“After lunch, back in the main lobby, my attention was arrested by several, teenage girls, who were making all sorts of noises and gushing noticeably at the hotel entrance. It seems a fellow named Seth Clearwater, who had played a role in the popular Twilight film, was arriving. I think he was staying the night and was making a film over at the space center next door.

“After registration that afternoon, I chatted with other A.W.C. members.

“At the reception that night I met Teri Henley, who teaches advertising and public relations at the University of Alabama. Her best friend is Cathleen (Owens) Erwin, daughter of our own John and Corrie (Anderson) Owens. Cathleen is a former roommate of Teri’s and a professor at Auburn.

“For the program that night three Alabama poets read from their works – Sue Scalf, Sue Brannan Walker (poet laureate), and Andrew Glaze.

“Saturday I spent most of the day in literary sessions. We had several choices each hour. That morning I chose Kathy Rhodes, who taught non-fiction, and Bill Brown, who taught poetry.

“I have noticed that practically all the poetry nowadays is free verse. Traditional poetry seems to have disappeared. I have also noticed that some of the ‘poetry’ is more prose than poetry. There is an admirable emphasis upon deep thoughts.

“After the morning classes, all assembled to hear the year’s writer-in-residence, Terry Cline, assisted by Judith Richards, speak glowingly of the late Edgar Cayce, a mystic.

“Following a lunch buffet, provided by the A.W.C., we had two more sessions. I heard Kathy and Bill again, learning much from both. Bill’s passion for poetry and his interest in his students especially impressed me.

“Saturday night we assembled for the Grace Gravlee Awards Banquet, named in memory of an early leader in the A.W.C.

“We had a fine meal, heard an after-dinner speaker, and witnessed awards to participants in eight categories of creative writing.

“My table included Nancy Akberg, who wrote a children’s book about the War Between the States, Steve Gierhart, Sue Scalf, Charles Farley and Deborah Adelsperger.

“The speaker was Terry Clein, an older fellow who had made his living by writing jokes for such as Dick Van Dyke, Morey Amsterdam, Jonathan Winters and Joey Bishop. He kept us laughing for an hour. He added that he had never sold a pun, though, the ‘lowest form of humor.’

(Note: I want to remind the reader that Shakespeare, considered the world’s greatest writer by many, used puns extensively.)

“I could not but note that there were many writers present from Fairhope, which has become a cultural center in Alabama.

“There were four more classes offered the next morning, as well as a business session.

“During the business session, which concluded the conference, a new poet laureate was elected for the next four years – Andrew Glaze, 92. He was elected to serve to 20l7, and will replace Sue Brannan Walker, who served the last eight years (two terms of four years each), 2005 – 2012. A plaque of appreciation was presented to Mrs. Walker.

“On the way home I stopped at the Guy Hunt Rest Stop in North Alabama, along Highway 65, the most unusual rest stop I have seen in Alabama.”

Thank you, Portly Gentleman.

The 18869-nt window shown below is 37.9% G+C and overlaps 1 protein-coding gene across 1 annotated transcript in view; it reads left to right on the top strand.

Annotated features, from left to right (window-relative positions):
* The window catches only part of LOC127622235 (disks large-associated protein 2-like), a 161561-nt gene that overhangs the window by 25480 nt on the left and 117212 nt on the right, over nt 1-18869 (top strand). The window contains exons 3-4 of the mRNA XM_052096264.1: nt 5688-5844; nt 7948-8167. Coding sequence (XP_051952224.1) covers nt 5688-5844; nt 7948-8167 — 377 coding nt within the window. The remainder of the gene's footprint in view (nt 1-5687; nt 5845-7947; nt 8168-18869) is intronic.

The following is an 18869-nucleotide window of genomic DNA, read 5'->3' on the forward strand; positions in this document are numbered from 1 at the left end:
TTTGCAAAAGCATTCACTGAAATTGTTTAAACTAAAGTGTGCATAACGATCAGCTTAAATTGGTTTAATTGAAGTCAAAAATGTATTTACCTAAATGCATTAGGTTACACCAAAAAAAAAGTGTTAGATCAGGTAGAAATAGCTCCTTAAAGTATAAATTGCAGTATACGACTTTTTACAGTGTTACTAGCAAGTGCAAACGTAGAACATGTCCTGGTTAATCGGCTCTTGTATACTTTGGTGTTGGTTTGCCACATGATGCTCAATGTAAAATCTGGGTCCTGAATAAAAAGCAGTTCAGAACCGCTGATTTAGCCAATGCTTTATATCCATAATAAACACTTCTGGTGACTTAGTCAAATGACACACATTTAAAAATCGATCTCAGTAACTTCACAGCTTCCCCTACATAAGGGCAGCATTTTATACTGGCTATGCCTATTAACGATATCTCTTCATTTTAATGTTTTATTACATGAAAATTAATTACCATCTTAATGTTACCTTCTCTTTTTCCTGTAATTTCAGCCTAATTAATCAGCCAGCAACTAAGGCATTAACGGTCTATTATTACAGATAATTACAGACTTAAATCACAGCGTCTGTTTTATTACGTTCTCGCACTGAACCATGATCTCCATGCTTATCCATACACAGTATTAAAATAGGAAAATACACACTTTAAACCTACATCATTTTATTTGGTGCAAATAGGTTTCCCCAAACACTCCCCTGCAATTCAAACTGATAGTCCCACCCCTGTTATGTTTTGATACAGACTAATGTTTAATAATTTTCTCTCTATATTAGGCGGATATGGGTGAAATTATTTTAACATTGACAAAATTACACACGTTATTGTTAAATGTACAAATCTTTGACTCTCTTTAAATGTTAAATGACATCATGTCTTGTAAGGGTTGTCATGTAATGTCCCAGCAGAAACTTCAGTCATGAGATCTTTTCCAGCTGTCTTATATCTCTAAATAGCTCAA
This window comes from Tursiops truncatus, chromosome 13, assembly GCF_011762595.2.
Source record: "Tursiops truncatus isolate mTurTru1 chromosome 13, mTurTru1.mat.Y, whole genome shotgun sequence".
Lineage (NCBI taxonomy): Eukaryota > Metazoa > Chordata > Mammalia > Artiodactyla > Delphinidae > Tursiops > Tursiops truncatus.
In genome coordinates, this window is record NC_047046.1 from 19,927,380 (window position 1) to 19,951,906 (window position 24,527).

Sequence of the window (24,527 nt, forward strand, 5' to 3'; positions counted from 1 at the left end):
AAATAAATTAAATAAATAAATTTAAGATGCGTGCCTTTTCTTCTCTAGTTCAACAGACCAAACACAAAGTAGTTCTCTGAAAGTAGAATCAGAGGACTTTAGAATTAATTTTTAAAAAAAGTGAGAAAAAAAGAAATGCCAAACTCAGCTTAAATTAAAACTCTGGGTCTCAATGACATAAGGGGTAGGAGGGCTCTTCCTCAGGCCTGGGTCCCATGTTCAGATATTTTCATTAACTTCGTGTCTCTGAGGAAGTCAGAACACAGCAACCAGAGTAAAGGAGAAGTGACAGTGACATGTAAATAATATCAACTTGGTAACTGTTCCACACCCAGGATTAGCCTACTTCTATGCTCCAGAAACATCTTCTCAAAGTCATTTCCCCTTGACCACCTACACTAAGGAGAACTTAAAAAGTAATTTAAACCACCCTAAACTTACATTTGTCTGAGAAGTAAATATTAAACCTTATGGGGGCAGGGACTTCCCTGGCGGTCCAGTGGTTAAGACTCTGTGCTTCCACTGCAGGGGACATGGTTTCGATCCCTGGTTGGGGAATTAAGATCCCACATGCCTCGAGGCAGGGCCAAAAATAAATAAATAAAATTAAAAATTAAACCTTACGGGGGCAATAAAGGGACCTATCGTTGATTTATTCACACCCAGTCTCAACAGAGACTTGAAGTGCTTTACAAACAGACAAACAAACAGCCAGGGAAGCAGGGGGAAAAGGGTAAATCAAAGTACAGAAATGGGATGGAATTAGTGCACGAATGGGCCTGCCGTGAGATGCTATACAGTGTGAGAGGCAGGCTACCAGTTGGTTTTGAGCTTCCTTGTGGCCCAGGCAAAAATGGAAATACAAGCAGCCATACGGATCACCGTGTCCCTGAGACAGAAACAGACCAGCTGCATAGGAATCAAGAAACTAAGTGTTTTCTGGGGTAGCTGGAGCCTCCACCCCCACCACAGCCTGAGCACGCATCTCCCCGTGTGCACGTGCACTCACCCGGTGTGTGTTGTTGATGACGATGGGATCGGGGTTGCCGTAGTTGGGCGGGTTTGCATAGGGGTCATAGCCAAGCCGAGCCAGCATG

The celebration of the 200th birthday of Charles Dickens, greatest of English novelists, continues.

The celebration of the 100th birthday of the Christian, movie cowboy, Roy Rogers, born Nov. 5, continues.

The celebration of the 200th anniversary of the War of 1812 continues.

Again, I ask that each citizen of Andalusia join the Covington Historical Society and pay its annual dues of $25 so as to help preserve the history of our county, whether you attend meetings or not. Mail to CHS, P.O. Box l582, Andalusia, AL 36420.

To commemorate the Sesquicentennial of the War Between the States, let us return to this week 150 years ago.

The Second Battle of Bull Run continued.

Remember to buy the four Sesquicentennial stamps and the one of Mark Twain.

Congratulations to Roger Miller, who correctly identified last Saturday’s mysterian as Myrtle Kervin, one of the more popular and admired citizens in Andalusia’s history. I have never had so many participants in this section of my column as I did with Miss Kervin. She brought much professionalism, dignity, beauty and efficiency to our corner of the world. Thank you, Mr. Miller.

The new mysterian is a retired teacher, a member of First Baptist, a widow, the mother of two children, a lover of flowers and a red-haired great-grandmother.

The one birthday remembered this week is that of Sir Walter Scott of Scotland, a poet and novelist, who cast a veil of romance over his homeland by setting his poems and novels all over the countryside of Scotland, thus glorifying almost every foot of Scotland with a line of poetry or prose. His life became romance itself when he re-created a castle-home and attempted to live the life of a medieval lord. He was a true man of letters, a poet through and through. He brought great honor and glory to his country.

Perhaps his best known quotation is as follows: “Oh, what a tangled web we weave/ When first we practice to deceive.” (That might be a good theme for the presidential race in our country.)

In our own country we had our own version of Sir Walter here in the South in the form of William Gilmore Simms, who tried to do for the South what Sir Walter did for Scotland – establish a haze of literary glory all over South Carolina and the South.

Now, gentle reader, allow me to encourage each of us to be in his place of worship this weekend, Lord willing, like Ward and June, Wally and the Beaver.

Fare thee well.